Sen. Rich Wardner and Rep. Mike Lefor, both from District 37, sat down with a group of citizens this past weekend at City Hall to discuss issues and bills being addressed in the Legislature, as well as giving the people of southwest North Dakota an opportunity to voice their own concerns.
The Dickinson Area Chamber of Commerce partnered up with The Dickinson Press to host Coffee with Your Legislators on Saturday, March 6, in the commission room at City Hall, where both Lefor and and Wardner talked about proposed legislation as citizens chimed in to ask questions on topics they felt vital.
A major issue that both Lefor and Wardner touched on was how Dickinson and southwestern North Dakota lacked behavioral health services. Wardner briefed the audience on how Substance Use Disorder vouchers can cover extra costs associated with behavioral health services.
“... We’re hoping that there’s still some room up there at the old St. Joe’s Hospital to do this. That would be huge if we can get a provider here. Here’s the problem: the feds only allow 16 beds if you’re going to use Medicaid dollars. (Only) 16 beds, that’s it. However, to make it go, these providers need more than 16 and that’s where the SUD voucher comes in and that can help,” Wardner said.
Lefor added, “... We all know what a critical need that is.”
The two legislators also discussed the importance of reviving the coal industry in North Dakota.
“The coal industry is struggling and we’re doing everything we can to make sure that that plant gets back up and running again and there’s been some work in regard too. Because we have to have coal as part of our future,” Lefor said.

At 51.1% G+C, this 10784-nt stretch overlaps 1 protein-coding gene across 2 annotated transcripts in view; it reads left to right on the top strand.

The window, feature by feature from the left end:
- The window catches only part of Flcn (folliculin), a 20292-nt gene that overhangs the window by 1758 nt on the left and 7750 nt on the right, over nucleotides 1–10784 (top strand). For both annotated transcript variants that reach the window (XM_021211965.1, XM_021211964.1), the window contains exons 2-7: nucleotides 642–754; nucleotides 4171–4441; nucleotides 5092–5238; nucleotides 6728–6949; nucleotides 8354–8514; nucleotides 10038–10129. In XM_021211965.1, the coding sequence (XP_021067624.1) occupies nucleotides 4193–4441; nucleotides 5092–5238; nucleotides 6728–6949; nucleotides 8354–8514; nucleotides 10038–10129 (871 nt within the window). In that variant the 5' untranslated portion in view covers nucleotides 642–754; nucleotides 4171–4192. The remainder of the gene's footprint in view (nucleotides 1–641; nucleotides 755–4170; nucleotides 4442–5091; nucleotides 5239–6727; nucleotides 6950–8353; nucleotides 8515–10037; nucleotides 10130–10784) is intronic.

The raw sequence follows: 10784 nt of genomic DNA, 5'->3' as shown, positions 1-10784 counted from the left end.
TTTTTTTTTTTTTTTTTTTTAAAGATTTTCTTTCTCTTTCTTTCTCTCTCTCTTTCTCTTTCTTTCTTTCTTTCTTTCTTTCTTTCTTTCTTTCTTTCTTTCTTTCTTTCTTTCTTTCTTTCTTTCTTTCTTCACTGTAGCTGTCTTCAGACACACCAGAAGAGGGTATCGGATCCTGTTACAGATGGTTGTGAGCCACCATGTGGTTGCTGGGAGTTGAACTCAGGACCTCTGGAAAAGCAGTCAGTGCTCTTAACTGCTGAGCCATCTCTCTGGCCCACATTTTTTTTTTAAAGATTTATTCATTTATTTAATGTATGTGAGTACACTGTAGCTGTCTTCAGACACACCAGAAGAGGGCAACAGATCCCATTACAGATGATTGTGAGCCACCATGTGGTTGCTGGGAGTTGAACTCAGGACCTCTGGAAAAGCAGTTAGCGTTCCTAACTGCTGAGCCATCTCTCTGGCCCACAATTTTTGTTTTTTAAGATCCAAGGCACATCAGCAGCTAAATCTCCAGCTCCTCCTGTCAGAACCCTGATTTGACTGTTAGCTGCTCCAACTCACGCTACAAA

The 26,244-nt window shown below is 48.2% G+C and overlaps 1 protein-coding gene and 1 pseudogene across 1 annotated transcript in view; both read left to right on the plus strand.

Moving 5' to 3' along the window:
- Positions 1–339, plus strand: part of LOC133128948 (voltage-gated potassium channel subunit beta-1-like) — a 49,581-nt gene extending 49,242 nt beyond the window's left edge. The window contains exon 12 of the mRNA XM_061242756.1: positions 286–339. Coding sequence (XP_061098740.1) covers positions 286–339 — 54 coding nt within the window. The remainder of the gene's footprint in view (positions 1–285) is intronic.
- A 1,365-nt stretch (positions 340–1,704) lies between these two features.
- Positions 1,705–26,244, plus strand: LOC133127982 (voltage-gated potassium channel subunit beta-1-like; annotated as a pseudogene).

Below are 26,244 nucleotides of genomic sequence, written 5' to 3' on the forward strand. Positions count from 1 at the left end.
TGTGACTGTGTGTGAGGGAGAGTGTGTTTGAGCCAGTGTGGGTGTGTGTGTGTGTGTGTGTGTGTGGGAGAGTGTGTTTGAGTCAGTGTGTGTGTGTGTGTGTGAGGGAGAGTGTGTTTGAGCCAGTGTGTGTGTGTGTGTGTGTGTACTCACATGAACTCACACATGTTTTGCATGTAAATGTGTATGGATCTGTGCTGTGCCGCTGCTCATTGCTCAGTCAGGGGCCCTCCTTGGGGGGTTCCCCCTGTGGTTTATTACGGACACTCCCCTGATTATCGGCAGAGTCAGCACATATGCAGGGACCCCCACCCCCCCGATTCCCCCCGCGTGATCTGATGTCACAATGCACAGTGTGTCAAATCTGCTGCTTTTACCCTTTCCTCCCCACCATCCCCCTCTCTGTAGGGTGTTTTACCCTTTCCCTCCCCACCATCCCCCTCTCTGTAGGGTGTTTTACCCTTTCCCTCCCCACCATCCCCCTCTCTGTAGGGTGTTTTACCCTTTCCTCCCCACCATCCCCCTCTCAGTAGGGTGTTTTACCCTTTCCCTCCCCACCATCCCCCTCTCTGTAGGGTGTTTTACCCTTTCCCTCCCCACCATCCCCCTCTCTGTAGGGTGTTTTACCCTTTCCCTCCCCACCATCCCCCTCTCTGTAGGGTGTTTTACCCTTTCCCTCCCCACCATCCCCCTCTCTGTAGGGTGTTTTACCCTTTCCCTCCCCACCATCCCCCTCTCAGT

Wardner noted there is work being done at the Milton R. Young Station, which is working on Project Tundra with hopes of building the world’s largest carbon capture facility in North Dakota.
“For those of you who are into just renewable energies, you’re not going to like it. But I’m going to tell you that I believe we need to have base load, and we have to have a coal fire generation in order to make it,” Wardner said, explaining, “Now the people that are pushing the fossil-fuel generation are not just saying, ‘Here’s the CO2, what are you going to do about it?’ We’re doing a lot of work and research and carbon capture and sequestration and putting it into the ground where it won’t bother anybody.”
Lefor was pleased to talk about was unemployment benefits for military spouses, in which North Dakota is one of two states that does not have that provision. Lefor also discussed the COVID-19 liability bill that was passed, that prohibits out-of-state law firms from targeting and suing small businesses for not following health protocols. Lefor also discussed the Legacy Fund Streams.